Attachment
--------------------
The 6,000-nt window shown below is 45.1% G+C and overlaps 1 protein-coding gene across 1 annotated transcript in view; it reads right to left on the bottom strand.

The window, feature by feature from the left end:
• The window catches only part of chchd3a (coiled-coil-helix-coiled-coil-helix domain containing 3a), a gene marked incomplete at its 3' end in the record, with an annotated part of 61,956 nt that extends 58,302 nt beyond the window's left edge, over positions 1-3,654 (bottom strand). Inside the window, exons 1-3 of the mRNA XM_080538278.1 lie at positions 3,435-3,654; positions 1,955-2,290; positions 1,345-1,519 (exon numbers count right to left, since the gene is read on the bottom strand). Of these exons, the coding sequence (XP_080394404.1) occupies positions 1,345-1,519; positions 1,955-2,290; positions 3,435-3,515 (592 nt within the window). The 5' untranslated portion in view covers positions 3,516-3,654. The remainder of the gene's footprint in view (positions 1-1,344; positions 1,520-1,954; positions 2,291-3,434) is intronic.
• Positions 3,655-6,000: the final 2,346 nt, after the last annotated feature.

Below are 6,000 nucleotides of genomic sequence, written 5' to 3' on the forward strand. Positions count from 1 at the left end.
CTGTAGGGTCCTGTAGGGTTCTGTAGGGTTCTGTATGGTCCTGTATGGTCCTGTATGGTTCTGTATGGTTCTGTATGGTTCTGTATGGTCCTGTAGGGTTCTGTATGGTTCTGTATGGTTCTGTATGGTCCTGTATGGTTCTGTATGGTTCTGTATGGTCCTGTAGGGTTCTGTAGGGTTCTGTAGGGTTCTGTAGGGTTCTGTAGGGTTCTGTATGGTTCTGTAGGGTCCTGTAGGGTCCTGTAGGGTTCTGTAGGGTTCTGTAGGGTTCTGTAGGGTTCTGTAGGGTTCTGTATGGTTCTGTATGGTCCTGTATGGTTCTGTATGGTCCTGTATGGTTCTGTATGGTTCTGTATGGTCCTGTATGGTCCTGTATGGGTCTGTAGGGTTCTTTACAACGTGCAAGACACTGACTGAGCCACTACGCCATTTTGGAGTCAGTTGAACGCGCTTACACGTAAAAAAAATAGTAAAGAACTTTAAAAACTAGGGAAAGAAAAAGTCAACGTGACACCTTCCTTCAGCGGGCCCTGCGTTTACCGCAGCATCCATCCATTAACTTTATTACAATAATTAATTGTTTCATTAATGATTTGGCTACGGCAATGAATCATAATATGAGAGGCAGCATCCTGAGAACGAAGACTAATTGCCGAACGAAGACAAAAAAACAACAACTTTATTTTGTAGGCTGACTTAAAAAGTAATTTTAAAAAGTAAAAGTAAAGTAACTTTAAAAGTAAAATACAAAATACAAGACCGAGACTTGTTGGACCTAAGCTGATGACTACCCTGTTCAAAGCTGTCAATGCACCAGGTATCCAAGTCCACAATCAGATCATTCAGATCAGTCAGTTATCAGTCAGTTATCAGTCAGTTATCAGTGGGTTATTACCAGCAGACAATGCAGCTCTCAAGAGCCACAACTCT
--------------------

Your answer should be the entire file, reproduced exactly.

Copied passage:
The 6,000-nt window shown below is 45.1% G+C and overlaps 1 protein-coding gene across 1 annotated transcript in view; it reads right to left on the bottom strand.

The window, feature by feature from the left end:
• The window catches only part of chchd3a (coiled-coil-helix-coiled-coil-helix domain containing 3a), a gene marked incomplete at its 3' end in the record, with an annotated part of 61,956 nt that extends 58,302 nt beyond the window's left edge, over positions 1-3,654 (bottom strand). Inside the window, exons 1-3 of the mRNA XM_080538278.1 lie at positions 3,435-3,654; positions 1,955-2,290; positions 1,345-1,519 (exon numbers count right to left, since the gene is read on the bottom strand). Of these exons, the coding sequence (XP_080394404.1) occupies positions 1,345-1,519; positions 1,955-2,290; positions 3,435-3,515 (592 nt within the window). The 5' untranslated portion in view covers positions 3,516-3,654. The remainder of the gene's footprint in view (positions 1-1,344; positions 1,520-1,954; positions 2,291-3,434) is intronic.
• Positions 3,655-6,000: the final 2,346 nt, after the last annotated feature.

Below are 6,000 nucleotides of genomic sequence, written 5' to 3' on the forward strand. Positions count from 1 at the left end.
CTGTAGGGTCCTGTAGGGTTCTGTAGGGTTCTGTATGGTCCTGTATGGTCCTGTATGGTTCTGTATGGTTCTGTATGGTTCTGTATGGTCCTGTAGGGTTCTGTATGGTTCTGTATGGTTCTGTATGGTCCTGTATGGTTCTGTATGGTTCTGTATGGTCCTGTAGGGTTCTGTAGGGTTCTGTAGGGTTCTGTAGGGTTCTGTAGGGTTCTGTATGGTTCTGTAGGGTCCTGTAGGGTCCTGTAGGGTTCTGTAGGGTTCTGTAGGGTTCTGTAGGGTTCTGTAGGGTTCTGTATGGTTCTGTATGGTCCTGTATGGTTCTGTATGGTCCTGTATGGTTCTGTATGGTTCTGTATGGTCCTGTATGGTCCTGTATGGGTCTGTAGGGTTCTTTACAACGTGCAAGACACTGACTGAGCCACTACGCCATTTTGGAGTCAGTTGAACGCGCTTACACGTAAAAAAAATAGTAAAGAACTTTAAAAACTAGGGAAAGAAAAAGTCAACGTGACACCTTCCTTCAGCGGGCCCTGCGTTTACCGCAGCATCCATCCATTAACTTTATTACAATAATTAATTGTTTCATTAATGATTTGGCTACGGCAATGAATCATAATATGAGAGGCAGCATCCTGAGAACGAAGACTAATTGCCGAACGAAGACAAAAAAACAACAACTTTATTTTGTAGGCTGACTTAAAAAGTAATTTTAAAAAGTAAAAGTAAAGTAACTTTAAAAGTAAAATACAAAATACAAGACCGAGACTTGTTGGACCTAAGCTGATGACTACCCTGTTCAAAGCTGTCAATGCACCAGGTATCCAAGTCCACAATCAGATCATTCAGATCAGTCAGTTATCAGTCAGTTATCAGTCAGTTATCAGTGGGTTATTACCAGCAGACAATGCAGCTCTCAAGAGCCACAACTCT